I’ve made the crazy assertion (Here and here)that walkable cities are the place to be if you want to keep your child safe. This week, news item after news item virtually leapt off the screen at me to strengthen that argument.
The first was a report designed to get the attention of parents through their bank accounts. Did you know that adding a teen to your auto insurance policy could double your premium? I didn’t…because neither one my twenty something daughters has(needs or wants) her driver’s license. The kicker to the report was that so called rural states show the highest increases in premiums because “we know that in rural accidents, they tend to be more devastating, there are more deaths associated with accidents in rural areas”. Letting your teen drive a bigger, older car was recommended so that when they do get into an accident they are less likely to die. Living in a place where your child won’t NEED to drive? Unthinkable. Notice that the main focus of the report isn’t “your child is more likely to die” but rather “you’ll be paying more for car insurance”! No mention of the more than quarter of a million serious injuries suffered by those teens who survive accidents.
Second was a report showing not only that the overall death rate for teens was correlated negatively to density(!), but that specifically the suicide rate among teens was negatively correlated to population density as well. Suicide is the number three cause of death for teens in the United States, and the correlation to suburban, exurban, and rural living is stunning.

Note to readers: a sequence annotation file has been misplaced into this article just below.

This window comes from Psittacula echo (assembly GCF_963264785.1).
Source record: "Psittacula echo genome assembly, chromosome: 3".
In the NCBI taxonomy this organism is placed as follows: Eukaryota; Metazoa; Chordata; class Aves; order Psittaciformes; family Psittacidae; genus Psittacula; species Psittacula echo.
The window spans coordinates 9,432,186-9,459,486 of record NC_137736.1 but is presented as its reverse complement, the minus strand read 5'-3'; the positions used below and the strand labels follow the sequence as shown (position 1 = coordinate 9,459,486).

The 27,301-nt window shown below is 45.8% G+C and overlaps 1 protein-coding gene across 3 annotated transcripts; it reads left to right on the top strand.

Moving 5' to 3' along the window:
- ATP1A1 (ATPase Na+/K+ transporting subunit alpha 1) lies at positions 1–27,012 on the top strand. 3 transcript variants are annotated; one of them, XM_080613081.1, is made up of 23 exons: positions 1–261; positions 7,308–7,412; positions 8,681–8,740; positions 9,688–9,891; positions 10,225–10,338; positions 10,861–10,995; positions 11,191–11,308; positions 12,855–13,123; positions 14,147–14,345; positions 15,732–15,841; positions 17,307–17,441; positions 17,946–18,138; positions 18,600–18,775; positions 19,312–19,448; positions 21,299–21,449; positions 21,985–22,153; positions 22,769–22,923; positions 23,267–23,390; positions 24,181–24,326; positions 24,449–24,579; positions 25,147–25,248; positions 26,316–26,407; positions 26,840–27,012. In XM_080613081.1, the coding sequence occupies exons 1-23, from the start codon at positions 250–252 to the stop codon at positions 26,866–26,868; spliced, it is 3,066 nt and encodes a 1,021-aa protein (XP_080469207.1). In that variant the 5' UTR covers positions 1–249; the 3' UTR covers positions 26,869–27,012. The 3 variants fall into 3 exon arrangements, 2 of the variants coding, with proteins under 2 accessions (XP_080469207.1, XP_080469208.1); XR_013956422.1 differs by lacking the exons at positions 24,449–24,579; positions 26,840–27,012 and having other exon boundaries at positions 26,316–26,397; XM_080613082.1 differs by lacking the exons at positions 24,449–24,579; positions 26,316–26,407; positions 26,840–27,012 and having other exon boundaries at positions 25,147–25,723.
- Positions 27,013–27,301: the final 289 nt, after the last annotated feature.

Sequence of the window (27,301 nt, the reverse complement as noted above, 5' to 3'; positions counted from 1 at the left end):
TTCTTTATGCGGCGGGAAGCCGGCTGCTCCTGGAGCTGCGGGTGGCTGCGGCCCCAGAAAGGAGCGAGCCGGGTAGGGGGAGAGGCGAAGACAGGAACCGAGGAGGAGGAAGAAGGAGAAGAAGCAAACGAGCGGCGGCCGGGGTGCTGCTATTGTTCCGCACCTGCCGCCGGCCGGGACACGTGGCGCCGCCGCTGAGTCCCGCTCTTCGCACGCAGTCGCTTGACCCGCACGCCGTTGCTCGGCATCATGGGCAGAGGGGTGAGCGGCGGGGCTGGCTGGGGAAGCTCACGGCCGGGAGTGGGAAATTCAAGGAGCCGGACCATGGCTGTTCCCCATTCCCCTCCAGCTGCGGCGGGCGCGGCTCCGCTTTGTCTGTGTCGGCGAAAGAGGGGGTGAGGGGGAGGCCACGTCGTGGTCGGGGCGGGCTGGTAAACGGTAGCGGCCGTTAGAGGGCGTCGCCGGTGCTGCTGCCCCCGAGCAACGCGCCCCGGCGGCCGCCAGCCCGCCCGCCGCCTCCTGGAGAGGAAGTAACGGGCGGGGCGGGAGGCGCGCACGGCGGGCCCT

On the other end of the spectrum, teen homicide is at a thirty year low. I’ve written numerous times that whatever the rate of teen homicide, it is much more strongly correlated to who you are than where you are but, be that as it may, the incidence thereof continues to decline.
For many suburban parents the primary reason they’ve chosen to reside in a sprawling horizontal landscape is that they believe it will be a safer place to raise their children. The facts show that the further they run from their urban fears, the closer many of them get to a dangerous destiny for their children. It brings to mind the tragic story of Oedipus, but instead of the child unwittingly murdering his father at the crossroads, it is the parent unknowingly killing the child.